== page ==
Image97 King Kahuna Post Buff by Philip Mock, on Flickr

Pip.


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PostPosted: Sun Aug 13, 2017 9:37 am 
Devout Dirtbag

Joined: Tue Feb 21, 2012 8:56 pm
Posts: 114
Location: Hadleigh. Essex
Thanks 'pipmeister' for posting that 'How to guide'. I love the look of the 97 King Kahuna in the after picture. For the Explosif frame I'd just like to get rid of the scratches on the underside of the down tube and restore the original finish. Sounds like Scotchbrite hand pads will be the best thing for that. I think the decals are etched, there definitely not stickers.

Will I need to do the whole frame or just the areas where the scratches are?
Where is the best place to get the different grades of Scotchbrite hand pads?

'fattiman' - New I think this frame retails at £1699. I picked this one up for £600. No idea if thats a good price, but I've wanted an explosif since my teens. I've always had steel frames and I fancied a Titanium frame to see what the difference is. Frame looks lovely in the flesh. Currently collecting parts for the build, one things for certain, it will have Skinwall tyres. It's a real shame you can't get titanium Project 2's to match the frame.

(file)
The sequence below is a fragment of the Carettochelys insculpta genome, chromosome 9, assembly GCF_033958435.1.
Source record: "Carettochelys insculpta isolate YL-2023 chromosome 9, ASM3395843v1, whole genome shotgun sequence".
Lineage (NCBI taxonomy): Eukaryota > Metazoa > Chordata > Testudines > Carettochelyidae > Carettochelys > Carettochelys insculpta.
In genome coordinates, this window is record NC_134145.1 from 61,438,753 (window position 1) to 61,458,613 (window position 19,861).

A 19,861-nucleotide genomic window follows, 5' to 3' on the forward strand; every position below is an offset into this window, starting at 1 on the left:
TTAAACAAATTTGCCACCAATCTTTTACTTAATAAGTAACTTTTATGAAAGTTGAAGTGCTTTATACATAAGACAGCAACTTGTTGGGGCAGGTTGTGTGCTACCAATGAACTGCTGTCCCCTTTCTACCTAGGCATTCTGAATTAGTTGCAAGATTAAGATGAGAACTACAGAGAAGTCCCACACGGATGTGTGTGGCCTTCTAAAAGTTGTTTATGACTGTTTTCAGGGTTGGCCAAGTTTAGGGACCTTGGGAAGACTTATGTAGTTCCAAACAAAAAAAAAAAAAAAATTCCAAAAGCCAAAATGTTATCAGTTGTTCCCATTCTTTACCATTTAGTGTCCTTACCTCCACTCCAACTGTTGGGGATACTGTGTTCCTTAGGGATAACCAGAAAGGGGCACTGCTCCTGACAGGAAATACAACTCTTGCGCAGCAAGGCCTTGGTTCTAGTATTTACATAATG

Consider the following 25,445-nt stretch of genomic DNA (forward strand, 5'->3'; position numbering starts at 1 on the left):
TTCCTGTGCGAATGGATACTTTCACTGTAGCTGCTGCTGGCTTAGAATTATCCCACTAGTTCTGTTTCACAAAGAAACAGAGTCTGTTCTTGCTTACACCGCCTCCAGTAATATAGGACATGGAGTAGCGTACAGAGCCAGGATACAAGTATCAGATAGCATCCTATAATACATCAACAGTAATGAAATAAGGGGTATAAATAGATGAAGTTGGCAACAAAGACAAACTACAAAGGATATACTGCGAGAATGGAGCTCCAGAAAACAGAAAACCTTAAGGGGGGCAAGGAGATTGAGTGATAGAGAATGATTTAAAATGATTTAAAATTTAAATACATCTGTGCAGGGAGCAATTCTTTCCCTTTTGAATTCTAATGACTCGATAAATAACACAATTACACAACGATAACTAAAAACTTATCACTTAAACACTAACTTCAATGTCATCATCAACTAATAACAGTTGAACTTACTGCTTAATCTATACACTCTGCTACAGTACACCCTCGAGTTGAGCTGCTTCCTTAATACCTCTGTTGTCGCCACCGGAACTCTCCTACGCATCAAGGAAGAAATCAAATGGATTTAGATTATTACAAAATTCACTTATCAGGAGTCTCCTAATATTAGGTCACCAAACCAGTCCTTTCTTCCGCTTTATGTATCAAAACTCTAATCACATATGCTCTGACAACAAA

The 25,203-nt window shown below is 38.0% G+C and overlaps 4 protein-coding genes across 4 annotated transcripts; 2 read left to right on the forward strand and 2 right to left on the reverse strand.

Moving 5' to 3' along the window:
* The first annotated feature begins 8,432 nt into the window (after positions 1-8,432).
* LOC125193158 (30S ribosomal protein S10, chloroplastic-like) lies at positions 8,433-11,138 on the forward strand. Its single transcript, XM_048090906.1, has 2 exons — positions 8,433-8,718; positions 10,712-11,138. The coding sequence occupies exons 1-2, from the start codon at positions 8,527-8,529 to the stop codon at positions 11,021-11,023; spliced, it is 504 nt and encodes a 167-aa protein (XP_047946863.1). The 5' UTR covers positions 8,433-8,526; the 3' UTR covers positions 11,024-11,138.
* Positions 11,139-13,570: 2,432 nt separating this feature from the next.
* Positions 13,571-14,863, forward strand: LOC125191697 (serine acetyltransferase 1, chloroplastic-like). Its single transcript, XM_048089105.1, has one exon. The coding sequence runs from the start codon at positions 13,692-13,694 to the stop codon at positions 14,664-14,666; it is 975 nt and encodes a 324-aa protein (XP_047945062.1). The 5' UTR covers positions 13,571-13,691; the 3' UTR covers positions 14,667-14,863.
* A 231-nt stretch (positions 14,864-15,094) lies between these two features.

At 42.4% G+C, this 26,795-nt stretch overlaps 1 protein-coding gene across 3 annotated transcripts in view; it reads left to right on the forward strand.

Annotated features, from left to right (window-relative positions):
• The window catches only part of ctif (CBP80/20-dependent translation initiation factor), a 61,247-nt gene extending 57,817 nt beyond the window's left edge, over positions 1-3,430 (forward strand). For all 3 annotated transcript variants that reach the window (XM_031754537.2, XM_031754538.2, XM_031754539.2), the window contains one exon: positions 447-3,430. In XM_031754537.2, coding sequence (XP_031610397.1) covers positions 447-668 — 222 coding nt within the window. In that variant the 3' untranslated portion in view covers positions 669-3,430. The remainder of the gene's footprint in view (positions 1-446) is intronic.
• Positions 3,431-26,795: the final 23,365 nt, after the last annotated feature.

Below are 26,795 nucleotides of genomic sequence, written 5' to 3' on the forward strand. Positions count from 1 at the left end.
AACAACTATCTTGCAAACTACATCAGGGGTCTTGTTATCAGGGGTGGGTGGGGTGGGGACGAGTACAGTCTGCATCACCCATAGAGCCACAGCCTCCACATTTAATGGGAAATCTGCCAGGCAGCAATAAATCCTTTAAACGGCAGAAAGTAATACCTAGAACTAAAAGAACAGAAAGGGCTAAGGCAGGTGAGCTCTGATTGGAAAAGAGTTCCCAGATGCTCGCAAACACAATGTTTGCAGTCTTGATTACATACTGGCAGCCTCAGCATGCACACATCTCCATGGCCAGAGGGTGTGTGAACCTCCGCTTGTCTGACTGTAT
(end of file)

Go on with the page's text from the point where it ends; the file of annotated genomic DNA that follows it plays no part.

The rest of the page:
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 Post subject: Re:
PostPosted: Sun Aug 13, 2017 2:08 pm 
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Joined: Thu Apr 30, 2009 9:47 pm
Posts: 699
Location: Newbury, Berkshire
To eliminate the scratches completely, you will need to rub the surface area around them deep enough to flatten the area off.

You may however manage to hide them enough with just the direction of the grain that you choose, without going so deep. The problem that you could face is that the "new" finish may not match the rest of the frame, although you can probably blend it in and finish it all off with metal polish wading.

You can get grades of Scotchbrite pads from a Motor Factors that does paint and body repair - even Halfords!

The pictures below are the pair of X-Lite Ti bars that I mentioned earlier. I really went for it on these, and the etched logo remained intact - the somewhat faint appearance is how they appeared before I started.

You can see which direction I chose for the grain:

ImageX Lite XLR Pro Ti_b by Philip Mock, on Flickr

ImageX Lite XLR Pro TI by Philip Mock, on Flickr


Pip.